Core: noun, the most important part of a thing, the essence; from the Latin cor, meaning heart.

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 Volume 1.17 This View’s Poetry June 3, 2002 


    Beauty — be not caused — It Is —    
         
   

Beauty — be not caused — It Is —
Chase it, and it ceases —
Chase it not, and it abides —

Overtake the Creases

In the Meadow — when the Wind
Runs his fingers thro’ it —
Deity will see to it
That You never do it —

   
         
    Emily Dicksinson (1830-1886)    
    Complete Poems (1955) # 516
ed. Thomas H. Johnson
   

    A Thing of Beauty is a Joy For Ever    
         
   

A thing of beauty is a joy for ever:
Its loveliness increases; it will never
Pass into nothingness; but still will keep
A bower quiet for us, and a sleep
Full of sweet dreams, and health, and quiet breathing.
Therefore, on every morrow, are we wreathing
A flowery band to bind us to the earth,
Spite of despondence, of the inhuman dearth
Of noble natures, of the gloomy days,
Of all the unhealthy and o’er-darkened ways
Made for our searching: yes, in spite of all,
Some shape of beauty moves away the pall
From our dark spirits. Such the sun, the moon,
Trees old and young, sprouting a shady boon
For simple sheep; and such are daffodils
With the green world they live in; and clear rills
That for themselves a cooling covert make
’Gainst the hot season; the mid forest brake,
Rich with a sprinkling of fair musk-rose blooms:
And such too is the grandeur of the dooms
We have imagined for the mighty dead;
All lovely tales that we have heard or read:
An endless fountain of immortal drink,
Pouring unto us from the heaven’s brink....

   
         
    John Keats (1795-1821)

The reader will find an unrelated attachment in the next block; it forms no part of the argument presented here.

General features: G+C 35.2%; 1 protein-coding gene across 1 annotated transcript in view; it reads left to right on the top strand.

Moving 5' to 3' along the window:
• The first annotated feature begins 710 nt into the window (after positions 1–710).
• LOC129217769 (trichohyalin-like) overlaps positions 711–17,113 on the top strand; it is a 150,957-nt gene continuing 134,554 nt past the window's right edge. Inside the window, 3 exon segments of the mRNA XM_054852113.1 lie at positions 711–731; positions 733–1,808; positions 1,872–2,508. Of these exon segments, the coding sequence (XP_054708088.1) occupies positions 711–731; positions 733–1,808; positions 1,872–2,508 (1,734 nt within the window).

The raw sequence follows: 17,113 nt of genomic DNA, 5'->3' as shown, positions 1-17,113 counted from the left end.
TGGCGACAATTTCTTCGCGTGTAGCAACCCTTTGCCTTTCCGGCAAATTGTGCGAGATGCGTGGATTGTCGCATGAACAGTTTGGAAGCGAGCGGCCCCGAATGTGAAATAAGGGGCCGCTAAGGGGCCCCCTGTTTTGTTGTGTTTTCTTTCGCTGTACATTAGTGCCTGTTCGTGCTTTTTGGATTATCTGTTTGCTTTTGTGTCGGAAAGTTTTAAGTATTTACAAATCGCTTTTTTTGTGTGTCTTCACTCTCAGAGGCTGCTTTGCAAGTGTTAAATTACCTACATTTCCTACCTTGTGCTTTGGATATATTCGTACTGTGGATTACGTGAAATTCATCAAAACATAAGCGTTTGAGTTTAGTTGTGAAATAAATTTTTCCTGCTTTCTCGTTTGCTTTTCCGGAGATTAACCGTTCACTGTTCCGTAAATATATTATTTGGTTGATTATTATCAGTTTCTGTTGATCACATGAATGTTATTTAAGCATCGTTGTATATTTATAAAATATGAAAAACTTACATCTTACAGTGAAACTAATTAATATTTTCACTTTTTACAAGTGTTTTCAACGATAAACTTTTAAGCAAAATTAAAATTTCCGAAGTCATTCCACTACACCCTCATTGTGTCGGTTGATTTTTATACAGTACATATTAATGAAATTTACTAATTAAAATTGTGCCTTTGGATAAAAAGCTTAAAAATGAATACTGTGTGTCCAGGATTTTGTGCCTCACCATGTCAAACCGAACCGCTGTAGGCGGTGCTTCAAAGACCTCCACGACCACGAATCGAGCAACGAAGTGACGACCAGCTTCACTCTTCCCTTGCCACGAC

from Endymion, Book I
The Poetical Works of John Keats (1884)
ed. Francis T. Palgrave

   

    Christine    
         
   

The Beauty of the northern dawns,
    Their pure, pale light is thine;
Yet all the dreams of tropic nights
    Within thy blue eyes shine.
Not statelier in their prisoning seas
    The icebergs grandly move,
But in thy smile is youth and joy,
    And in thy voice is love.

Thou art like Hecla’s crest that stands
    So lonely, proud, and high,
No earthly thing may come between
    Her summit and the sky.
The sun in vain may strive to melt
    Her crown of virgin snow,
But the great heart of the mountain glows
    With deathless fire below.

   
         
    John Hay (1833-1908)    
    An American Anthology, 1787–1900 (1900) #726
ed. Edmund Clarence Stedman
   

    Triad    
         
    From the Silence of Time, Time’s Silence borrow.
In the heart of To-day is the word of To-morrow.
The Builders of Joy are the Children of Sorrow.
   
         
    William Sharp (1856-1902)    
    Oxford Book of English Mystical Verse p. 400    



 Volume 1.17 This View’s Poetry June 3, 2002 





The View from the Core, and all original material, © E. L. Core 2002. All rights reserved.

Cor ad cor loquitur J. H. Newman — “Heart speaks to heart”